It's actually refreshing, for a change, to have a puzzle that takes some time to solve, but I expect there will be some that want to voice a small complaint when the answer is revealed especially since you may find me guilty of not giving a very obvious clue either.

Edit: I think I was actually rather generous with the hints this time:
  • "Well, I never expected" --> initial letters spell WINE
  • "pouring" --> deliberate misspelling of poring, as in pouring WINE
  • "wife + typo" --> WINE
  • "clearer head of the morning" --> no personal experience with this, but...
  • "what Will wanted" --> string of words starting with W
  • "refreshing" --> another indirect hint to a beverage, coupled with France = WINE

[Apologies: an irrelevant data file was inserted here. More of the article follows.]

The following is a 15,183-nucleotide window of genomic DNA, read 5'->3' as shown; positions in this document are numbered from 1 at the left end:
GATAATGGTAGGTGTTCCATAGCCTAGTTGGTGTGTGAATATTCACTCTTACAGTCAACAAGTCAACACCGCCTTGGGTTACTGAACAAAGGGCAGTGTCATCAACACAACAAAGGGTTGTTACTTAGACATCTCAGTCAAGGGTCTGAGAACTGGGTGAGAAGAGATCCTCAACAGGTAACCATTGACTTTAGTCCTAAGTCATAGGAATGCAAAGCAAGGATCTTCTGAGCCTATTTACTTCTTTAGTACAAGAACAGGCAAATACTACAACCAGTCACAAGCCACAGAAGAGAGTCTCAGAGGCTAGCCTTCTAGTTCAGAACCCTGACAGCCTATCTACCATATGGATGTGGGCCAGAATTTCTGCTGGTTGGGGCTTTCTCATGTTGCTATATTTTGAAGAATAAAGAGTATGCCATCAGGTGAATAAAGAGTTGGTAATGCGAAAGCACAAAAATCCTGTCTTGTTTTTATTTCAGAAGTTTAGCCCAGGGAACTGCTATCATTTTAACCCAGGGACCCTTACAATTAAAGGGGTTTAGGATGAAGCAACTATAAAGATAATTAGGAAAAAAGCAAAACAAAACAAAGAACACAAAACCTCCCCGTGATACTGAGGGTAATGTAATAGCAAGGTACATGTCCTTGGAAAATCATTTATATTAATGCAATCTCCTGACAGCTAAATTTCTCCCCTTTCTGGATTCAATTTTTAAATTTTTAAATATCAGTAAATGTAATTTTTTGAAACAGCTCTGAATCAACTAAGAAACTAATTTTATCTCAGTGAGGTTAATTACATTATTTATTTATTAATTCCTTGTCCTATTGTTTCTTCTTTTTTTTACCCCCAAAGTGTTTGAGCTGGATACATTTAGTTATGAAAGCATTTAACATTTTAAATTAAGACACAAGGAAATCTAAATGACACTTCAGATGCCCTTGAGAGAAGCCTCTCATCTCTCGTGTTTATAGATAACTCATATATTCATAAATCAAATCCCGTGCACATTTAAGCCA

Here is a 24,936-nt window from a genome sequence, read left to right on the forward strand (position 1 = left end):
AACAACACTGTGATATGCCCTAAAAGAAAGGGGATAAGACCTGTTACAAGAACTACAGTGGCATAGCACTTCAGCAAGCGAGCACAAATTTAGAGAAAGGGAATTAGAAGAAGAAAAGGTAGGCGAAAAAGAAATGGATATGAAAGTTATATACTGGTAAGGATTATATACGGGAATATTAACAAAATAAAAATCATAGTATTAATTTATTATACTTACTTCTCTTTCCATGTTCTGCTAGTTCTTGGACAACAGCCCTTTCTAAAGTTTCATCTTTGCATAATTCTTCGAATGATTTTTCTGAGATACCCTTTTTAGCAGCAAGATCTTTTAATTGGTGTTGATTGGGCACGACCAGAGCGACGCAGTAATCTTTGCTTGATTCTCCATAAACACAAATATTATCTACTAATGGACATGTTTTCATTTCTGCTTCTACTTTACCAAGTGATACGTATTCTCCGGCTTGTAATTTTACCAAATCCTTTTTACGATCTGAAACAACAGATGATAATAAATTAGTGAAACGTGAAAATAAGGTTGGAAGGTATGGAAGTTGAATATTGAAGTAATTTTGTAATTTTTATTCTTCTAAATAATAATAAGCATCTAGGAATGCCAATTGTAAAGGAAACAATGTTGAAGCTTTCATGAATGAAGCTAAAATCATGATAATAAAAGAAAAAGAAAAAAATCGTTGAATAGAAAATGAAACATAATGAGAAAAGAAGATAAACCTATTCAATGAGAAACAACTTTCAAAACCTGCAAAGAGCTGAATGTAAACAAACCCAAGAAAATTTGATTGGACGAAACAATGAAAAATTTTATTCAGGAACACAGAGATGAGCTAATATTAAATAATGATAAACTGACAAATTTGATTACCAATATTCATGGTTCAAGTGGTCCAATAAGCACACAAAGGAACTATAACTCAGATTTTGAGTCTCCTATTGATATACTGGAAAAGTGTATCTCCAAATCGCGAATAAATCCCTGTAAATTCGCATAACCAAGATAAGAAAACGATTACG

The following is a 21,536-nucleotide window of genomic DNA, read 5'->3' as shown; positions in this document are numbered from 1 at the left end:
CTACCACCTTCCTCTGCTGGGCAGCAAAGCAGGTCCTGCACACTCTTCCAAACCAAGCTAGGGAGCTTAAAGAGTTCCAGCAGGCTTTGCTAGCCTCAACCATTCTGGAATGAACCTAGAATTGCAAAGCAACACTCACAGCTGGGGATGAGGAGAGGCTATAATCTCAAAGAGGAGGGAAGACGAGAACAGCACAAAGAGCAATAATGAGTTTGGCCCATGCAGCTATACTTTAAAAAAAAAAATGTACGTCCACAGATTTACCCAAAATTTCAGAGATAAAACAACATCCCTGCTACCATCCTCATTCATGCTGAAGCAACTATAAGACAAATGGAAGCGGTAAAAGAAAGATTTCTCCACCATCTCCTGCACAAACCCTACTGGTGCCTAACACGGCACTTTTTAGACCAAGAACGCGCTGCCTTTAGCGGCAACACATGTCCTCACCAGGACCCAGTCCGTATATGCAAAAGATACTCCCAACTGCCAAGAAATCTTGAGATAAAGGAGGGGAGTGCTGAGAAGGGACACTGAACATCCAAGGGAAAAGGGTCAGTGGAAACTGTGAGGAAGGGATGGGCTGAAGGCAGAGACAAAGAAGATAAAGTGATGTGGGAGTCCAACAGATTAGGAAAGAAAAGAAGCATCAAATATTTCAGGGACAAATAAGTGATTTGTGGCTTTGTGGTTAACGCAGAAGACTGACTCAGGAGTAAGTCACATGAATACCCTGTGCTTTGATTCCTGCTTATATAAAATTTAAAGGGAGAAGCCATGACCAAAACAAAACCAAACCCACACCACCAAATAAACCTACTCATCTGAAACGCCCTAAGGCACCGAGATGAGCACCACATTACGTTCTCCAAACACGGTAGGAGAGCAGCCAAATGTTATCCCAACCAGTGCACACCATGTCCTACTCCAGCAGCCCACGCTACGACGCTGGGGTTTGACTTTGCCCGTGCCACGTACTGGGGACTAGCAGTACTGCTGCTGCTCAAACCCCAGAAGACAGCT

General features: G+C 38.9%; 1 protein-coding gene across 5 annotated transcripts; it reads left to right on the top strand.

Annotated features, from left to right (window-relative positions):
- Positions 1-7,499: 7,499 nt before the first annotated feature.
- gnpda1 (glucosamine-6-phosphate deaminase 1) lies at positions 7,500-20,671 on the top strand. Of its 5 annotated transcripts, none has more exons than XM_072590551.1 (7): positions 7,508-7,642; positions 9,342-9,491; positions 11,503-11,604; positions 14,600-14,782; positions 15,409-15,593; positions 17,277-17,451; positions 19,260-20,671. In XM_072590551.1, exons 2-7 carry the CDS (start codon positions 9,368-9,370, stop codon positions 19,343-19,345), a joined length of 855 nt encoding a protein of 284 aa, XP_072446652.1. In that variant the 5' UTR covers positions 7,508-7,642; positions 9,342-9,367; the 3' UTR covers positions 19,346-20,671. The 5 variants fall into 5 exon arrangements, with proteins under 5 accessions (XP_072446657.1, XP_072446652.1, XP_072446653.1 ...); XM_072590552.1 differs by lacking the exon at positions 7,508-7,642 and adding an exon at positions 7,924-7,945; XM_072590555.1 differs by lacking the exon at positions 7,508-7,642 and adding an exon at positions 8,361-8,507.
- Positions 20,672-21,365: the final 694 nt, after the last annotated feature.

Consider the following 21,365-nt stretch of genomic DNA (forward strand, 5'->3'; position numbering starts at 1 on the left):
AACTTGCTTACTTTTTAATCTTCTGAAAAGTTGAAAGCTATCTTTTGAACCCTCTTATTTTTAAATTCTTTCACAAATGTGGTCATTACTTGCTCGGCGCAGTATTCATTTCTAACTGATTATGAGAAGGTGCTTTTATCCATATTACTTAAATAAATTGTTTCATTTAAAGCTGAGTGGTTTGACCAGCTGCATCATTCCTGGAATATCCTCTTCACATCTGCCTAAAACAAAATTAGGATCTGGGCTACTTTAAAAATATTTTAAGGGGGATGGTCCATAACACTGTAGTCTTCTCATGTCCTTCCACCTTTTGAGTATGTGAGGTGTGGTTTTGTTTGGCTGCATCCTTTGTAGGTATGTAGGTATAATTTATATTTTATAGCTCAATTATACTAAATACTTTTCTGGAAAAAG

• "takes some time" --> as in aging a fine WINE
  • "voice a small complaint" --> WHINE
  • "Find Me Guilty" --> Movie starring VIN Diesel
  • "giving" --> hides the word VIN


  • The key for me was actually listening to the on-air puzzle and hearing Will say the puzzle was tricky. But what finally caused the "Aha!" moment was searching for the puzzle submitter "Kate MacDonald" "Murphys, California" and finding her listed as the Winemaker of Stevenot Winery in Murphys, California. In the end this puzzle was challenging but not impossible.
    A: French word: VIN, English word: WINE (VV = W)

    Saturday, June 16, 2012

    GeekDad Puzzle of the Week: When Are the Odds Even?

    Black and white marblesGeekDad Puzzle of the Week: When Are the Odds Even?:
    Q: If we have a bag containing equal numbers of black and white marbles, and we pull out one marble, the odds of it being black are even. If we have a bag containing 120 marbles, 85 of which are black, the odds of us pulling out two marbles and them both being black is also even — (85/120)x(84/119) = 0.5 or 50%.